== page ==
MR. SHAW-LEFEVRE'S DEFEAT.
[TO THE EDITOR OF THE " SPECTATOR."]
Bin,—Whether Mr. Lefevre owes his defeat, amongst other causes, to the defection of Liberal Churchmen is a question of more than local interest, to which, however, nothing but a scrutiny can give a final answer.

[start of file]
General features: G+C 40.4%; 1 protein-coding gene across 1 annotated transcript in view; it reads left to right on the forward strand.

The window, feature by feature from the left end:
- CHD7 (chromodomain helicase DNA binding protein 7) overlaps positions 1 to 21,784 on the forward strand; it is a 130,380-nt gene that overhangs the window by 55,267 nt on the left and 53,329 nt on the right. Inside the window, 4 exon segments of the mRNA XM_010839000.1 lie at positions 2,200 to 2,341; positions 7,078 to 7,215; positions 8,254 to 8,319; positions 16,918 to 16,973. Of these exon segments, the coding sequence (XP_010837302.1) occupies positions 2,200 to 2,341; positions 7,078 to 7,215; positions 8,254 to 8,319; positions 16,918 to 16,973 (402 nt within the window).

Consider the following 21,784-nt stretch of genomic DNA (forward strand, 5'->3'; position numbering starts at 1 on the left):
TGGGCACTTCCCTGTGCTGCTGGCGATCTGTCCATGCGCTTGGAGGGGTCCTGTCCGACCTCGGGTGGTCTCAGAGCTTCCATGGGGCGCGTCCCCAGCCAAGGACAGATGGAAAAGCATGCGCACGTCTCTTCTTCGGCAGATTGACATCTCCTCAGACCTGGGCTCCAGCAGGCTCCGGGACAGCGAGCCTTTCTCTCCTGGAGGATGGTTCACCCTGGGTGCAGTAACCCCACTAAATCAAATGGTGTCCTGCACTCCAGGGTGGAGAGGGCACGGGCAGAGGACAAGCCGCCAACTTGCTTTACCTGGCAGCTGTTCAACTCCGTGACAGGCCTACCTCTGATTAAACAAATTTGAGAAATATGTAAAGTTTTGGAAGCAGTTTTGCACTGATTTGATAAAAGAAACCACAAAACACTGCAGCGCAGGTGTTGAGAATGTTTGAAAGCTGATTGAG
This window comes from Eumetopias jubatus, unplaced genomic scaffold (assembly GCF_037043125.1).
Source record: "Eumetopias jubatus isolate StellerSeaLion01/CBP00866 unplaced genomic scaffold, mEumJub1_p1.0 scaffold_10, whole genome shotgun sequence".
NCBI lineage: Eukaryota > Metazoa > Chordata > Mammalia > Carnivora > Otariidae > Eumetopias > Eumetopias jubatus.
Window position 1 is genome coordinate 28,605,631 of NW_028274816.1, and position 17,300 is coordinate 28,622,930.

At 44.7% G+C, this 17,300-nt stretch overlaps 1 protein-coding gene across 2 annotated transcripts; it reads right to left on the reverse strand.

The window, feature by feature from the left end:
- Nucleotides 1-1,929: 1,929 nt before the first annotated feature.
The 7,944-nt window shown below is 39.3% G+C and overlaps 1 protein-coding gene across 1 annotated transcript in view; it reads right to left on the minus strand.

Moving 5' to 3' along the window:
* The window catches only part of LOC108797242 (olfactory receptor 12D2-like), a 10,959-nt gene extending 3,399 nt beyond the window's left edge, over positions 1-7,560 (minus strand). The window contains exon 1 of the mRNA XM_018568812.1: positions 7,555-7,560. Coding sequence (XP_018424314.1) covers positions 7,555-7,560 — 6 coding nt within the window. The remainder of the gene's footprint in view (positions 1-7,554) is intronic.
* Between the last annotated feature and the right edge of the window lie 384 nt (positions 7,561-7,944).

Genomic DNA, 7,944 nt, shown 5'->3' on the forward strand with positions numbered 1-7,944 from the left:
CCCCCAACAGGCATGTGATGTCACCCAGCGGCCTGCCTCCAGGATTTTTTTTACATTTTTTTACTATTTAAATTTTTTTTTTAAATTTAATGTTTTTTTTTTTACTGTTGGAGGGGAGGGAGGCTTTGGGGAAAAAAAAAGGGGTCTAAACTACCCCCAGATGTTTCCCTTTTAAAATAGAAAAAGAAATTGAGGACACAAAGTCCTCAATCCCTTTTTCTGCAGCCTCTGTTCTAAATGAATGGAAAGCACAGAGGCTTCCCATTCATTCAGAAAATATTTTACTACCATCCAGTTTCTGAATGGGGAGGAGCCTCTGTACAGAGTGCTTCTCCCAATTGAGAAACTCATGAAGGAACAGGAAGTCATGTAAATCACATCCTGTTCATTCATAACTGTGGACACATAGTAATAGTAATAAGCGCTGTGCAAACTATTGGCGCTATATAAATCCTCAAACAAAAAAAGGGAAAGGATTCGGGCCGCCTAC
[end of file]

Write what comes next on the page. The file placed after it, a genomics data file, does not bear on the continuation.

As the constituency polled within 9 per cent. of its registered' strength, it is clear that the battle was not lost by general abstention, but by transferred votes. Seventy Irish, represent- ing 140 in the count, undoubtedly failed us, and this is the number by which we were beaten ; but where has oar majority gone to ? Who else changed sides ? Not.the Dissenters, who form the bulk of the Liberal Party in Reading, and have given Mr. Lefevre, a Churchman, their undivided support for twenty- two years. There was no evidence whatever of tergiversation in this quarter; but among the Liberal Churchmen there was. Prominent Churchmen of my acquaintance declined to canvass -or lend their carriages, would serve on no committee, and finally declined to vote, or else acknowledge since that they voted for the Conservative. That many stood firm I am willing to believe ; but it is a matter of general knowledge that many flinched.—I am, Sir, &:c ,